|A general view of the jig fitted to my bench. The model on it is a Nobler to give an idea of scale|
| The jig is made from strips of pine glued together. I bought this 1.8m X 0.4M X 20mm thick piece as a ready done item and was able to select the flatest, straightest one from a large rack of them. The long side bars are fixed to the top with screws in slots so that any differential shrinkage can be compensated for.|
| The framework is made from 20mm thick X 65mm wide pine also selected for straightness.|
| The cross pieces are carefully planed square on the ends and checked for straightness. The 25mm dia dowel shown is to give the screws something other than end grain to screw into.|
| The jig is mounted to the bench with 6 brackets each having 1 M5 cap head screw and nut screw acting as an adjustable foot and 1 M5 cap head screw acting as a hold down via some aluminimum plates with threaded inserts fitted. This enables me to ensure that the jig is truly flat and parallel along its length with no twist. Once the feet are adjusted I lock them with the lock nuts shown. I expect that I can remove and replace the unit with no need for readjustmentbut I would naturally check before any critical building work.|
| The plates used to locate the jig are 16S.W.G. aluminimum fitted with a M5 threaded insert|
| The threaded plates are let into the bench as shown.
| and covered with ply top plates to protect them. I glued the plates and the top plates with epoxy to give a solid mount.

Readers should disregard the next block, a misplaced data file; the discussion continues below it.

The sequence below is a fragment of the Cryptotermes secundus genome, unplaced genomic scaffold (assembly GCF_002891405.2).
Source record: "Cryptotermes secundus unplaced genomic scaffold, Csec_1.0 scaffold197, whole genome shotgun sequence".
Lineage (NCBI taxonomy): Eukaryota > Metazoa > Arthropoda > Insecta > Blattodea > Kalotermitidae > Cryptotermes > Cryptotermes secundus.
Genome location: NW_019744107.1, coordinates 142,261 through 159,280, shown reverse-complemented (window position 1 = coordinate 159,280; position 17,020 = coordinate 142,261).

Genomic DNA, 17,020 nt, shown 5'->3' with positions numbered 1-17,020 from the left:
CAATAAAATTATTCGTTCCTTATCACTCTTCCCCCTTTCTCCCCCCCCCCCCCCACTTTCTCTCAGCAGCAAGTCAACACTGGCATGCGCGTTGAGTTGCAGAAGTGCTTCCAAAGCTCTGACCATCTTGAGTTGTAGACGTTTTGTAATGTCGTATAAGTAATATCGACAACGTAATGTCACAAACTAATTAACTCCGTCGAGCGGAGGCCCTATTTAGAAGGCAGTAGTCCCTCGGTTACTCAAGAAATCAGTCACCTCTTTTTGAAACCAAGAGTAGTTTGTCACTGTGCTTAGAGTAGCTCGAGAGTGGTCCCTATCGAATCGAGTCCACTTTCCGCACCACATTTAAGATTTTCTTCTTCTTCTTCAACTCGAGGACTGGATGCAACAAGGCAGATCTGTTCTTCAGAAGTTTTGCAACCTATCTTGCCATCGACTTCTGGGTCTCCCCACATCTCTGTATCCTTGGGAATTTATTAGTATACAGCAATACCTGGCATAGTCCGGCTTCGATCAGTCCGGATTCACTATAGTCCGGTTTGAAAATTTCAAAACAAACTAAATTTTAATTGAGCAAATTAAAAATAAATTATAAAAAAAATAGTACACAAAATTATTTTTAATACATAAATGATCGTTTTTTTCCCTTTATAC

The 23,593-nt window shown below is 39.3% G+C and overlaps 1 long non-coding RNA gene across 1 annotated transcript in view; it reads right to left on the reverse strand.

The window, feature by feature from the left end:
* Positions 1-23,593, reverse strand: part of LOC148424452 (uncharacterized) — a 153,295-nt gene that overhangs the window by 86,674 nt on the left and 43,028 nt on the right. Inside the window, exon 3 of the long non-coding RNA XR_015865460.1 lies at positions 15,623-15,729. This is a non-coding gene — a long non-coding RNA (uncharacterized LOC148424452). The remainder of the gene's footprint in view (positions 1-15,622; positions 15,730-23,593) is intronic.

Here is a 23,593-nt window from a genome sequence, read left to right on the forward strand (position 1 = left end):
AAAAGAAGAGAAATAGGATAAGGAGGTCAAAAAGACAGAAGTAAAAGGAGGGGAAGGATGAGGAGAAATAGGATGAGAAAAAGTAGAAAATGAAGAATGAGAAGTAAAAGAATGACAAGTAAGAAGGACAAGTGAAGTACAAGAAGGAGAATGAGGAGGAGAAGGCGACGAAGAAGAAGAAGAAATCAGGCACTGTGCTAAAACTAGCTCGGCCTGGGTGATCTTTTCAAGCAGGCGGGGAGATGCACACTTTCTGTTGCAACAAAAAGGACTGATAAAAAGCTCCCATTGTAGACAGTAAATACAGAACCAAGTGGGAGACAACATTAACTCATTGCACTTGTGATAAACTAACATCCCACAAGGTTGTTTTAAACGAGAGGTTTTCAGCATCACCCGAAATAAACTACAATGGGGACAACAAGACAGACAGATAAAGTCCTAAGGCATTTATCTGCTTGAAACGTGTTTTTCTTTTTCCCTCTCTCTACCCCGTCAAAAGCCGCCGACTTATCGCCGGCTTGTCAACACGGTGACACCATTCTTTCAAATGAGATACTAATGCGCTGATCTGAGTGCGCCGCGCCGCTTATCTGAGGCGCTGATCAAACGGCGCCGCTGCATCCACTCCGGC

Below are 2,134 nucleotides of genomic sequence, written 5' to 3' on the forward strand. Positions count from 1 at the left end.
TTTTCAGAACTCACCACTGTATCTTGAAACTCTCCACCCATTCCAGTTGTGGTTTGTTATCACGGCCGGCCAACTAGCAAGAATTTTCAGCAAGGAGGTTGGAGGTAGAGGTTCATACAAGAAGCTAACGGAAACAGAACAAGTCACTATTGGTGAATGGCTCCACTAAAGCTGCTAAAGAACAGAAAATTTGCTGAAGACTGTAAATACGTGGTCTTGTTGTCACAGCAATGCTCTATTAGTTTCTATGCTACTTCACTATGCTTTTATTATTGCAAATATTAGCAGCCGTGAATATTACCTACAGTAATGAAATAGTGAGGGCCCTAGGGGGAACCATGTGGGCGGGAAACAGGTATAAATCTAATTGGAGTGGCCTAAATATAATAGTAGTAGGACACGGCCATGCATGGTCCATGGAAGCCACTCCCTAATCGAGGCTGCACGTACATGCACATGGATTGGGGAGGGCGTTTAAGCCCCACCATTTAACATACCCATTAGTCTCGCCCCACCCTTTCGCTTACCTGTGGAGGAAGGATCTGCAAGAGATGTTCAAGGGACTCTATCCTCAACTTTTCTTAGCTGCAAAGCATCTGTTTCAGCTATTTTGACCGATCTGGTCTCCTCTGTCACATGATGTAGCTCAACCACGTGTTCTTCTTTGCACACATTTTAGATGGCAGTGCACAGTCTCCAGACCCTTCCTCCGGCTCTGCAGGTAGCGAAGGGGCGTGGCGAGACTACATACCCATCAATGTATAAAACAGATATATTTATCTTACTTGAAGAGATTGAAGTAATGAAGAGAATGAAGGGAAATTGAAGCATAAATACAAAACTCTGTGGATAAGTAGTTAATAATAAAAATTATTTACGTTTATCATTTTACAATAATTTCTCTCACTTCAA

|There are 6 mounting let into my workbench. I covered the Aluminimum plates with ply to avoid blunting knives when cutting on the benchtop - a bad habit I can't be bothered to break |
|The jig is fitted with 56 M5 threaded inserts to allow a range of add-ons to be clamped to the top. After much deliberation I chose a horizontal pitch of 4" and a front to back pitch of 160mm and 280mm about the centreline.|
|I have made 14 trailing edge clamp blocks so far. These screw down to one of the rows of M5 holes |
|This is the precision level I use to set the jig up on my bench. I found it in a junk shop some years ago and it is really intended for setting up machine tools so it is very accurate.|
|The first wing to be built on this jig is my first Mo'Best, a superb large profile model by Larry Cunningham.|